Why Obama's Speech Was Dull

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Neither candidate in this race gains points from real policy proposals.


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Now we know why Obama chose not to adopt a more upbeat tone last night. A difficult jobs report for the Democrats to spin. The unemployment rate is down, but for the wrong reason: lower labor force participation. Employment growth was too slow to keep pace with population growth, let alone get the unemployed back to work.

Like many others I thought the president's speech was underwhelming -- as much for its tepid delivery (except for the last 10 minutes) as because of its content or lack of content. But I've a couple of theories about why it was likely to disappoint regardless of what was coming in the employment report.

It's difficult for an incumbent to summon inspiration based on a mere vision for the future. The glow has come off. Since he's already in the White House, with his hands (supposedly) on the levers of policy, he's expected to say more about specific proposals than he did first time round. Expectations of the challenger in that regard aren't as demanding. Also, part of Obama's task is to position the policies he's already presided over within this ongoing program. That's doubly hard, because he's done so little to explain or defend his signature initiatives and they remain far from popular. He seems to have decided it's too late to put that right -- a big mistake, I think, and not just because it spoils his speeches.

Also, in spelling out where the U.S. goes from here, both candidates (though, as I say, especially the incumbent) need not just a policy program but a feasible policy program--one that a semi-functioning Congress might plausibly enact. Even if Obama and Romney actually had detailed policy proposals, voters wouldn't have much confidence anything would come of them unless the candidates can say how they'll revive Congress as a legislative body. Of course, promising to do that was a big part of Obama's pitch in 2008. This time, neither of them has anything to say about it -- except to summon the mirage of undivided power, which isn't going to happen under this constitution. The Democrats' position that Republicans will be silenced and disempowered by an Obama win is patent nonsense. No wonder they can't say it with much conviction.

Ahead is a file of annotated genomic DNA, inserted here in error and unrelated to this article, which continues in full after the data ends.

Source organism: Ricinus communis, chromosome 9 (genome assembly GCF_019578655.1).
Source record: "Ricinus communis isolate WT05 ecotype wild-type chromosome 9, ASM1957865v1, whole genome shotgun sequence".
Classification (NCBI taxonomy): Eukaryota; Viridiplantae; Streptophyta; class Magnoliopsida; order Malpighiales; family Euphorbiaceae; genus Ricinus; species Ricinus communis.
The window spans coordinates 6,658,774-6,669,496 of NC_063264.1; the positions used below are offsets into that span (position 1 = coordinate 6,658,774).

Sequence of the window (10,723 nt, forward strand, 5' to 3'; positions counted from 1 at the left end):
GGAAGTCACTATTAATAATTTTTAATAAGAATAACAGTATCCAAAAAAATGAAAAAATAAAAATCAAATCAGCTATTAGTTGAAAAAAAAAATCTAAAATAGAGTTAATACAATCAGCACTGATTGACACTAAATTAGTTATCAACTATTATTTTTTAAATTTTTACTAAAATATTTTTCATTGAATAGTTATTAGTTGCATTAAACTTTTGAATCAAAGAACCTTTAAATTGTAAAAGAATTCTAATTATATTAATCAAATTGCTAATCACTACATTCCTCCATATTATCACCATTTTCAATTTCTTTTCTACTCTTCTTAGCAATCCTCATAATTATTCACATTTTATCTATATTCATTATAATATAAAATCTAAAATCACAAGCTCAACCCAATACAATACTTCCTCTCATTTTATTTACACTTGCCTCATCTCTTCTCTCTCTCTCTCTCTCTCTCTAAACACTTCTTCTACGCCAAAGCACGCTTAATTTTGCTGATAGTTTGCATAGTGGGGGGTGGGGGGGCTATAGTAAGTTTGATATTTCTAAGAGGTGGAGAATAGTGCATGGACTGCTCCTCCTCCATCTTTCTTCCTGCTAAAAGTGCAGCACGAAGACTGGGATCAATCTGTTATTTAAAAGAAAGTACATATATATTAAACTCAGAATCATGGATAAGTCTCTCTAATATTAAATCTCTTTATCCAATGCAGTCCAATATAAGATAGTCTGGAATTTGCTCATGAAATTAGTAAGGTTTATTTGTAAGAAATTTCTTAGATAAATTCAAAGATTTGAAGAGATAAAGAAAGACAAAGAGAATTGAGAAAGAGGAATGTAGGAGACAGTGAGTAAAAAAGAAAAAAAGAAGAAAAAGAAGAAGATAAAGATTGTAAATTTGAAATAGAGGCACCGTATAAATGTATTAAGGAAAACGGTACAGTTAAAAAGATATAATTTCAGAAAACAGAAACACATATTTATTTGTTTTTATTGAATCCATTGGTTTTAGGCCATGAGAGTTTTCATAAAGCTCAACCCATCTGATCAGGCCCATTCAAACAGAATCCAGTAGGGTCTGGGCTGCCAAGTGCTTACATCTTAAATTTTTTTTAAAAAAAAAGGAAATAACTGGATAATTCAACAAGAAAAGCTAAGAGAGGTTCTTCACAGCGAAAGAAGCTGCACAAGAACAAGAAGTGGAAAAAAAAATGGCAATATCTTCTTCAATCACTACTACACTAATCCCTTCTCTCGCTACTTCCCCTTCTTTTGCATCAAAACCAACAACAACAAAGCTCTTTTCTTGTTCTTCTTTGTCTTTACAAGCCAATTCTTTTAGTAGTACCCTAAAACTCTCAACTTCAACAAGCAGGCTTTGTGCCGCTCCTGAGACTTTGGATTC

The underlying problem is that neither candidate can acknowledge the tight limits of presidential power. That would destroy a great national myth, the confidence trick in which both candidates and the media are invested, namely that the presidential election matters ten times more, a hundred times more, than the elections to Congress. With a reasonably pliable and productive Congress, you could get away with that conceit. Now that the salient feature of American politics is the breakdown on Capitol Hill, you can't.

Here's the result: Fighting a forward-looking campaign based on real policy proposals won't work for either man. So it's an election mainly about fear of what the other guy might do. Elect Obama to stop Romney, or vice versa. I don't think either man is scary enough for this to get voters' juices flowing, but it's all they've got. That's why Romney's speech was flat and dull as well, just like Obama's.

One other thing hurts the president's campaign, though perhaps it's too obvious to mention: diminishing returns. I'm not sure Obama's speech was actually as weak and boring as it seemed. There were plenty of good lines. (And the "take two tax cuts" bit was excellent. I laughed.) It's just that we've heard it all before. The rhetorical tricks -- the catch in the voice, the seductive cadences--are no longer so thrilling. Coming from an incumbent unwilling to defend his record and unable to lay out a detailed policy agenda, they're starting to annoy.

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Clive Crook is a senior editor of The Atlantic and a columnist for Bloomberg View. He was the Washington columnist for the Financial Times, and before that worked at The Economist for more than 20 years, including 11 years as deputy editor. Crook writes about the intersection of politics and economics. More

Crook writes about the intersection of politics and economics.

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